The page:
Author Susan Wittig Albert
Narrated by Karen White
Published by Tantor Media
Publication date Mar 22, 2016
Running time 10 hours 29 minutes
I voluntarily reviewed an advance readers copy of this book. No remuneration was exchanged and all opinions presented herein are my own except as noted.
When AP political reporter Lorena Hickok—Hick—is assigned to cover Eleanor Roosevelt in the 1932 campaign, the two women become deeply involved. Their relationship begins with mutual romantic passion, matures through stormy periods of enforced separation and competing interests, and warms into an enduring, encompassing friendship documented by 3,300 letters.
Set during the chaotic years of the Great Depression, the New Deal, and the Second World War, Loving Eleanor reveals Eleanor Roosevelt as a complex, contradictory, and entirely human woman who is pulled in many directions by her obligations to her husband and family and her role as the nation’s First Lady. Hick is revealed as an accomplished journalist, who, at the pinnacle of her career, gives it all up for the woman she loves. Then, as Eleanor is transformed into Eleanor Everywhere, First Lady of the World, Hick must create her own independent, productive life. Loving Eleanor is a profoundly moving novel that illuminates a relationship we are seldom privileged to see, celebrating the depth and durability of women’s love. https://tantor.com/loving-eleanor-susan-wittig-albert.html
I was born a little late to experience the amazing Eleanor Roosevelt; but not too young to know we all benefited from her life and work. Eleanor Roosevelt helped bring this country, and many individuals, through some of the most difficult times it had experienced. The country had lived through a revolution, a civil war, the Great war and was, at her husband’s first term, in the middle of the Great Depression.
Eleanor and Franklin Delano Roosevelt were cousins and married after a secret romance; the match was opposed by his overbearing mother who, apparently held the purse strings. The marriage was interesting and had five surviving children. But, he was a bit of a rover and after at least one affair she stayed in the marriage but it was from then on a friendship and political union. Eleanor lacked confidence and did not like the limelight.
Lorena Hickok, whose story was not less remarkable than Eleanor’s. While both had traumatic childhoods, Hick’s was horrible and without any relatives who would send her to a private school. She was bright enough to finish high school as she worked as a hired hand, but she and college didn’t suit. Hick, journalism, and work did suit and somehow, this woman, a child of abuse and privation, and she became a world-class journalist. Hick and Eleanor were first journalist and subject, then friends and confidants, and then had a romantic relationship. Hick helped Eleanor develop into someone who got it done, who spoke to and for people who were the underdogs of the world.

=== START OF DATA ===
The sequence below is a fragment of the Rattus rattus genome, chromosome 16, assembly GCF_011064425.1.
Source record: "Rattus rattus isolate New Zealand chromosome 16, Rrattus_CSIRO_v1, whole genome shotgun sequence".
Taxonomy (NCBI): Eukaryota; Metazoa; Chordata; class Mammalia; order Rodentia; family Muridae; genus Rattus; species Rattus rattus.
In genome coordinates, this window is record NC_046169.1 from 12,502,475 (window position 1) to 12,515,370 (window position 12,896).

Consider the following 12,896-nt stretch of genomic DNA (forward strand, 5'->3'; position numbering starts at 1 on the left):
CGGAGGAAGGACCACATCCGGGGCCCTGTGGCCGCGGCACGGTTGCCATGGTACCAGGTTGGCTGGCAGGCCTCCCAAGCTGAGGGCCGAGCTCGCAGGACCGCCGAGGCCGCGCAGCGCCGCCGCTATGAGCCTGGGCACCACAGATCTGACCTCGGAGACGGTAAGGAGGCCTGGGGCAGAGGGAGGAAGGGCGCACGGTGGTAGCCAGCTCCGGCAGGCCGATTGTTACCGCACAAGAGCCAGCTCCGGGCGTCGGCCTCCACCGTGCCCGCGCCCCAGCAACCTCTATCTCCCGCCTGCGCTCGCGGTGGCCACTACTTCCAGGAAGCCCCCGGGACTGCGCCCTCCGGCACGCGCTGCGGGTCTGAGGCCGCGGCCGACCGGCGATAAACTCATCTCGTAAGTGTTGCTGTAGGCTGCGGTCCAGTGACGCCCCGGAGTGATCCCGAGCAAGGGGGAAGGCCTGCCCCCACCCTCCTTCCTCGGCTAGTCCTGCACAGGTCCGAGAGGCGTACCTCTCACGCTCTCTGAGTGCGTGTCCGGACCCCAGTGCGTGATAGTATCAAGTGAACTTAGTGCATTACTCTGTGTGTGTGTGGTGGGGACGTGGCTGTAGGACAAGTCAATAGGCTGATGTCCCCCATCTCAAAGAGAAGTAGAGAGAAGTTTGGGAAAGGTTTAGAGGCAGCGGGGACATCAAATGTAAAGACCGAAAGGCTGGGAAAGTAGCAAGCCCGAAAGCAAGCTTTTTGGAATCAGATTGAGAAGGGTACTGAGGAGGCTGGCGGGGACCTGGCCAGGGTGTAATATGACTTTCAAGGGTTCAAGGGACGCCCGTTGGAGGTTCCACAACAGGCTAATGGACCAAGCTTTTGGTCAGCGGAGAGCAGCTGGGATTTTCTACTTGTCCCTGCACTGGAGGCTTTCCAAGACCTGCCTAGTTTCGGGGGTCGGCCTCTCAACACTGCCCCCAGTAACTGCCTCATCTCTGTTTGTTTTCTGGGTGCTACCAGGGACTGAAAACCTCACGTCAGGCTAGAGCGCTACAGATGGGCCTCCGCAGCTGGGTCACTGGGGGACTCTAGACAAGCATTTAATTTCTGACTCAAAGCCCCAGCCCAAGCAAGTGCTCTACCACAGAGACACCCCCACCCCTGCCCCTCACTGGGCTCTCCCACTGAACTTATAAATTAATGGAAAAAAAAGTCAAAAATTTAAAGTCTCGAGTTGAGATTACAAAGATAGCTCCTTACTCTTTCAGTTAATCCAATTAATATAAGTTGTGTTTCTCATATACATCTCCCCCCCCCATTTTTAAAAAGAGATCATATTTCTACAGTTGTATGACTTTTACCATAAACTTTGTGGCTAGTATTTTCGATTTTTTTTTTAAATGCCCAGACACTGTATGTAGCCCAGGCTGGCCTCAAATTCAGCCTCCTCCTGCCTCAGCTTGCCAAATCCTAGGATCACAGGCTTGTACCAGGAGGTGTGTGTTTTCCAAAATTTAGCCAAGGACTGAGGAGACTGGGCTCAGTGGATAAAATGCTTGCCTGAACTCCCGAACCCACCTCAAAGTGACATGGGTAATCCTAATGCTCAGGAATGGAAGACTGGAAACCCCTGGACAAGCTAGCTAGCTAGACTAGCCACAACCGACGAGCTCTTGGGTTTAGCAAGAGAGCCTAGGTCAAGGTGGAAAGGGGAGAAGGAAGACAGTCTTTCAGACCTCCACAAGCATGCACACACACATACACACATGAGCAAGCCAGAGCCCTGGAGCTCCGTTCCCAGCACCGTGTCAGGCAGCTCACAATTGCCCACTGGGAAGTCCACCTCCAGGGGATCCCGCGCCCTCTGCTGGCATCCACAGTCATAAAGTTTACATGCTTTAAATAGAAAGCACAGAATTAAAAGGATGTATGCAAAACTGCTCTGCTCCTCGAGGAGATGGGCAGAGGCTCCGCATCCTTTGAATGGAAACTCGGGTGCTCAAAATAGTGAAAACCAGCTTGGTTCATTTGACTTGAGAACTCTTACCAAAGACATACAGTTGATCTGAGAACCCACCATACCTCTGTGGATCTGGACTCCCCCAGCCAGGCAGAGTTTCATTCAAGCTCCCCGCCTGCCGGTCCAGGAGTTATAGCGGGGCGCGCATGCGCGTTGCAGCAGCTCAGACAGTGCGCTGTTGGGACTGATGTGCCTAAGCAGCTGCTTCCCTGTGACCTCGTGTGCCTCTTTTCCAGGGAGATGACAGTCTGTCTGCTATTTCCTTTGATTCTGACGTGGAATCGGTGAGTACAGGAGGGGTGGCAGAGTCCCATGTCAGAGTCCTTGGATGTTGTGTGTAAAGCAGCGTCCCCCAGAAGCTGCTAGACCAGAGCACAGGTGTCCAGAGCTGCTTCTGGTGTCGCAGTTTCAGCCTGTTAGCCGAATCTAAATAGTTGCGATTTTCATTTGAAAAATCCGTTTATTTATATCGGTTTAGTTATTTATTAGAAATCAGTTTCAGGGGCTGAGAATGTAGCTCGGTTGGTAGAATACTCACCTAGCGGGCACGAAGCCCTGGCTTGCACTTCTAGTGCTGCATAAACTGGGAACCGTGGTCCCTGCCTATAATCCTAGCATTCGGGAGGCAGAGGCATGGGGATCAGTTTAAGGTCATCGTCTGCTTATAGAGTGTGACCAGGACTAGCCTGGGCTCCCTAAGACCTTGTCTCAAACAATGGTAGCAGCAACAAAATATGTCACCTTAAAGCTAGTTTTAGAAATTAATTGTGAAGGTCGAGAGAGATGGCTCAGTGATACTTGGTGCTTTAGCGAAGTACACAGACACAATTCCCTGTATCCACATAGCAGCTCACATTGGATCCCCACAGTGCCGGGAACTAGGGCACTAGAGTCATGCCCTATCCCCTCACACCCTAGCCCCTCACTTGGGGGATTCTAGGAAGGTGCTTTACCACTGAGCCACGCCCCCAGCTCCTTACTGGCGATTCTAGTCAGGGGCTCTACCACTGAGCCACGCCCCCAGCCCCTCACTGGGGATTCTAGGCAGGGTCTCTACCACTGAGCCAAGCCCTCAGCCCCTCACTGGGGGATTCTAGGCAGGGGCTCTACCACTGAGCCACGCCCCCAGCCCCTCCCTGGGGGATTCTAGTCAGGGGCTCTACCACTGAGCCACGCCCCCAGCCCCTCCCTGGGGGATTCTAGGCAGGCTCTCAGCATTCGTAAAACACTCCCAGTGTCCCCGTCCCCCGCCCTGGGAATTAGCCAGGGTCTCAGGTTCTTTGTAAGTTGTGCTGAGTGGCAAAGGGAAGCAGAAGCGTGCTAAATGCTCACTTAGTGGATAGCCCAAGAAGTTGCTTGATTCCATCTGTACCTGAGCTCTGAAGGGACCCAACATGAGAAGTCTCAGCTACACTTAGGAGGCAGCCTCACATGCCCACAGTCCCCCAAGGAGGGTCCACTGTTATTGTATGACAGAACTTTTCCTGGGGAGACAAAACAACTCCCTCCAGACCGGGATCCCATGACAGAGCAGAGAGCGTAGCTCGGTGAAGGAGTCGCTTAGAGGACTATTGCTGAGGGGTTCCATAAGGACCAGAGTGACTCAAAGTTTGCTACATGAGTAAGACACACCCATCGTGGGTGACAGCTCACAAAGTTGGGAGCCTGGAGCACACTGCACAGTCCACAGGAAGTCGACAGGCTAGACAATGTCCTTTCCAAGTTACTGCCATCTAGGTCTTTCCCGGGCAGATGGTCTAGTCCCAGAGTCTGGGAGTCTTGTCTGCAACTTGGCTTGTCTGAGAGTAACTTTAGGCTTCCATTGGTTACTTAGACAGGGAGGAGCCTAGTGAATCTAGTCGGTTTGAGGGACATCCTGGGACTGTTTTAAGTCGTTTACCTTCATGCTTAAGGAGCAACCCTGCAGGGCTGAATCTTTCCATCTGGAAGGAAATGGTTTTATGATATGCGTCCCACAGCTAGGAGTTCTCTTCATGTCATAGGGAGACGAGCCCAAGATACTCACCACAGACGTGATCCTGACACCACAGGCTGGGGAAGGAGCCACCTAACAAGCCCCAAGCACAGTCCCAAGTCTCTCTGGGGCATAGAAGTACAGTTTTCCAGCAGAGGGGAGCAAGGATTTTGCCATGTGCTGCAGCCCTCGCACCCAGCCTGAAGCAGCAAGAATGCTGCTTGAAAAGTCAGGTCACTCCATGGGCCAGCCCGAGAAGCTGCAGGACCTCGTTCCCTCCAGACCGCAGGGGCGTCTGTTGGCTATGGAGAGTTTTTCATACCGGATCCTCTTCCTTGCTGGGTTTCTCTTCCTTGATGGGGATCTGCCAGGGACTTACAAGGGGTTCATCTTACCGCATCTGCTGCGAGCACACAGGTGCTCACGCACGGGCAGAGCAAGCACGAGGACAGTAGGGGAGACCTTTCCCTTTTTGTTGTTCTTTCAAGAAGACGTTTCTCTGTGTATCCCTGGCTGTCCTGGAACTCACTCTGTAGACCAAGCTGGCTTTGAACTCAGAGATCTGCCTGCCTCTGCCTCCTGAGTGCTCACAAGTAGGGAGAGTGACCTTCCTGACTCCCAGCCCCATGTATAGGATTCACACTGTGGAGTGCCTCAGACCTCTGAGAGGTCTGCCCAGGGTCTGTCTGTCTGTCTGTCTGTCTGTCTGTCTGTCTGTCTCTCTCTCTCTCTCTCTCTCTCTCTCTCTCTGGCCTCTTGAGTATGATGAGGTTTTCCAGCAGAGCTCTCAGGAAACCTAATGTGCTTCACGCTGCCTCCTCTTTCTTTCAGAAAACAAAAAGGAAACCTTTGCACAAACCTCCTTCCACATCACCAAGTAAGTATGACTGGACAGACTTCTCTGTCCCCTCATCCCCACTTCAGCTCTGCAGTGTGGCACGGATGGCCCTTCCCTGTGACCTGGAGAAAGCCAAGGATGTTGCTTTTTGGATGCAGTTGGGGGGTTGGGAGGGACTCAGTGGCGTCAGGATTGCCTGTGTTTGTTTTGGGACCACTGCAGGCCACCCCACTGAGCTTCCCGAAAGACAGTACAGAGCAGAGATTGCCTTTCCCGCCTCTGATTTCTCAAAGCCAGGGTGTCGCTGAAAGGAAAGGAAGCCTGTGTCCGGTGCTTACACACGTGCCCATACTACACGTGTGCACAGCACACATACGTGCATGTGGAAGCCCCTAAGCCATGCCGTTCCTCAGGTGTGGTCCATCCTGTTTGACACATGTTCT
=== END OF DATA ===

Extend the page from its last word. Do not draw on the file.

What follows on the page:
We read this in my book club. I was the the only member to have the audiobook which I felt was expertly read by the superb Karen White whose narration never fails to please. Club members were interested in the dynamic of the relationship between Hick and Eleanor, as well as the period in history and Hickok’s amazing rise to the apex of her field and her success in other professions.
We all agreed the book was a great story and well-written. Not all of us were able to come to terms with their relationship; with Eleanor’s being a public figure and apparently bisexual. It was apparent that Eleanor was desperate for love, and sought for relationships that afforded comfort without the potential for scandal a same sex romantic relationship would have at the time. The book also discusses Hick’s health issues, mostly diabetes, and it was surprising she lived as long as she did.
Of course Hick was the person who helped and encouraged Eleanor to become one of our greatest First Ladies. She encouraged her and helped her develop through press conferences and writing. In a sense, Hick wrote the end of their close relationship. Some thought Hick was selfish, wanting more of a commitment and she wished to be a priority in Eleanor’s busy and complicated life. Other bookclub members had compassion for her in that all relationships, especially those with more complications than normal. And, what could be more complicated than a lesbian relationship between a well-known journalist and the most public female figure of her time?
One great thing about Hick, or at least how she was written, is that she was not out, but she is not ashamed either. She would, of course have realized she had to stay in the closet at the time, but she didn’t have to be ashamed. Within her sphere of friends she was accepted for the brilliant creature she was.
This book draws on historical accounts and letters between Lorena and Eleanor. It was a great story, offering history, personal drama, and a great romance.